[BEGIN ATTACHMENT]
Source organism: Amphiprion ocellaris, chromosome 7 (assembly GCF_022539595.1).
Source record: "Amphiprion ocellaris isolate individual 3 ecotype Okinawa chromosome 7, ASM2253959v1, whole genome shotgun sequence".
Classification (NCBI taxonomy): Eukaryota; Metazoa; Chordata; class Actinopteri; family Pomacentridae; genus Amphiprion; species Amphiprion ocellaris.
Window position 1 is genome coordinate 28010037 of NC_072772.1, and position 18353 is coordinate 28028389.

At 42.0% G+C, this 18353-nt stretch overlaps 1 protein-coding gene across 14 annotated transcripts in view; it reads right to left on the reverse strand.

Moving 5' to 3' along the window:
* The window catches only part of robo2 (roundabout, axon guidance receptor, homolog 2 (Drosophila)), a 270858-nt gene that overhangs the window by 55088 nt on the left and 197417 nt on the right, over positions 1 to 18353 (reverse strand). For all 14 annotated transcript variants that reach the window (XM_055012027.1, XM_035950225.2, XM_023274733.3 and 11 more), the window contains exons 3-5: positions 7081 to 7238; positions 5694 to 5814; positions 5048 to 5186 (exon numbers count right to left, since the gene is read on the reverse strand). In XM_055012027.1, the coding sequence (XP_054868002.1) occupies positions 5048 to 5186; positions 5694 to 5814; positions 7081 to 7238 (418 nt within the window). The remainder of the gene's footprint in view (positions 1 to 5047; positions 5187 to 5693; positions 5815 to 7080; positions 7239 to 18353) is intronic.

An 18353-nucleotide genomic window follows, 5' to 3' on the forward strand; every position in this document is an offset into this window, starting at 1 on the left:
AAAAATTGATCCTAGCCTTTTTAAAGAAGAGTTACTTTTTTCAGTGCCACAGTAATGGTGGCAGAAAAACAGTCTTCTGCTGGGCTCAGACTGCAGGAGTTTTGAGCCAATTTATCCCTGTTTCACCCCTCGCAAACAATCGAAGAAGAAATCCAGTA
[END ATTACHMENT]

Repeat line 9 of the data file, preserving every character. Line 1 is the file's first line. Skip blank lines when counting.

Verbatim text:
AAAAATTGATCCTAGCCTTTTTAAAGAAGAGTTACTTTTTTCAGTGCCACAGTAATGGTGGCAGAAAAACAGTCTTCTGCTGGGCTCAGACTGCAGGAGTTTTGAGCCAATTTATCCCTGTTTCACCCCTCGCAAACAATCGAAGAAGAAATCCAGTA